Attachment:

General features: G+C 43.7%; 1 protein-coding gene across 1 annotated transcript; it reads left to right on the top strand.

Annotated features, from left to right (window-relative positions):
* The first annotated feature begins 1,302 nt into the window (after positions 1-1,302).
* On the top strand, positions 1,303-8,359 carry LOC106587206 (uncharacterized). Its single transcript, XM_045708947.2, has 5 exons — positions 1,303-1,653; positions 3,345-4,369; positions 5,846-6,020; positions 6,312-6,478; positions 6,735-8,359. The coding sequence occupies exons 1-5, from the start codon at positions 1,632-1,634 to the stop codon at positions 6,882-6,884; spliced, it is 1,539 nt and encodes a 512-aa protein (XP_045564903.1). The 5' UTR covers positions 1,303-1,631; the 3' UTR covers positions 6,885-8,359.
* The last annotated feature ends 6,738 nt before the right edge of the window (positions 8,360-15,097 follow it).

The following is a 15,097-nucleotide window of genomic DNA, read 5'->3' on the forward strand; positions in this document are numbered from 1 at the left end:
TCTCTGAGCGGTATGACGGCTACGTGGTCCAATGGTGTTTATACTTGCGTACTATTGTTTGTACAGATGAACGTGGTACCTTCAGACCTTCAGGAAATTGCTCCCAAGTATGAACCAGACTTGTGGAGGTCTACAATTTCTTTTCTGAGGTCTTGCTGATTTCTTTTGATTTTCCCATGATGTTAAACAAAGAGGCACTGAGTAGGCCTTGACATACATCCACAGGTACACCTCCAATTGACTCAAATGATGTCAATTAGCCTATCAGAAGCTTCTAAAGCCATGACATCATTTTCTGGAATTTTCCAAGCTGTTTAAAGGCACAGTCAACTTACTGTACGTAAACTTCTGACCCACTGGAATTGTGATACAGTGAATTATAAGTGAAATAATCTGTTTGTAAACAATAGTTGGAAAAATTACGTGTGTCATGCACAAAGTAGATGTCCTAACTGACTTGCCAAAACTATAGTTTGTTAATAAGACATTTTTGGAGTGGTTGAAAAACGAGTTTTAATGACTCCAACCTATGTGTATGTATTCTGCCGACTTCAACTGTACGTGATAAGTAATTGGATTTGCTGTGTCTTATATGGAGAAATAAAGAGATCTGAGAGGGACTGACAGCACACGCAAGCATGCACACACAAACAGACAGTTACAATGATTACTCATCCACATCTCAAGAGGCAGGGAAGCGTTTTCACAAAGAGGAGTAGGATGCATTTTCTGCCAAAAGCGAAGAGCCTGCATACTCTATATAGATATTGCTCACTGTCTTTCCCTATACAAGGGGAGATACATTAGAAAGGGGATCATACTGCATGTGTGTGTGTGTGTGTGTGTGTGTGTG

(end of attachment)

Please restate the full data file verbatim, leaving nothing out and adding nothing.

General features: G+C 43.7%; 1 protein-coding gene across 1 annotated transcript; it reads left to right on the top strand.

Annotated features, from left to right (window-relative positions):
* The first annotated feature begins 1,302 nt into the window (after positions 1-1,302).
* On the top strand, positions 1,303-8,359 carry LOC106587206 (uncharacterized). Its single transcript, XM_045708947.2, has 5 exons — positions 1,303-1,653; positions 3,345-4,369; positions 5,846-6,020; positions 6,312-6,478; positions 6,735-8,359. The coding sequence occupies exons 1-5, from the start codon at positions 1,632-1,634 to the stop codon at positions 6,882-6,884; spliced, it is 1,539 nt and encodes a 512-aa protein (XP_045564903.1). The 5' UTR covers positions 1,303-1,631; the 3' UTR covers positions 6,885-8,359.
* The last annotated feature ends 6,738 nt before the right edge of the window (positions 8,360-15,097 follow it).

The following is a 15,097-nucleotide window of genomic DNA, read 5'->3' on the forward strand; positions in this document are numbered from 1 at the left end:
TCTCTGAGCGGTATGACGGCTACGTGGTCCAATGGTGTTTATACTTGCGTACTATTGTTTGTACAGATGAACGTGGTACCTTCAGACCTTCAGGAAATTGCTCCCAAGTATGAACCAGACTTGTGGAGGTCTACAATTTCTTTTCTGAGGTCTTGCTGATTTCTTTTGATTTTCCCATGATGTTAAACAAAGAGGCACTGAGTAGGCCTTGACATACATCCACAGGTACACCTCCAATTGACTCAAATGATGTCAATTAGCCTATCAGAAGCTTCTAAAGCCATGACATCATTTTCTGGAATTTTCCAAGCTGTTTAAAGGCACAGTCAACTTACTGTACGTAAACTTCTGACCCACTGGAATTGTGATACAGTGAATTATAAGTGAAATAATCTGTTTGTAAACAATAGTTGGAAAAATTACGTGTGTCATGCACAAAGTAGATGTCCTAACTGACTTGCCAAAACTATAGTTTGTTAATAAGACATTTTTGGAGTGGTTGAAAAACGAGTTTTAATGACTCCAACCTATGTGTATGTATTCTGCCGACTTCAACTGTACGTGATAAGTAATTGGATTTGCTGTGTCTTATATGGAGAAATAAAGAGATCTGAGAGGGACTGACAGCACACGCAAGCATGCACACACAAACAGACAGTTACAATGATTACTCATCCACATCTCAAGAGGCAGGGAAGCGTTTTCACAAAGAGGAGTAGGATGCATTTTCTGCCAAAAGCGAAGAGCCTGCATACTCTATATAGATATTGCTCACTGTCTTTCCCTATACAAGGGGAGATACATTAGAAAGGGGATCATACTGCATGTGTGTGTGTGTGTGTGTGTGTGTGTG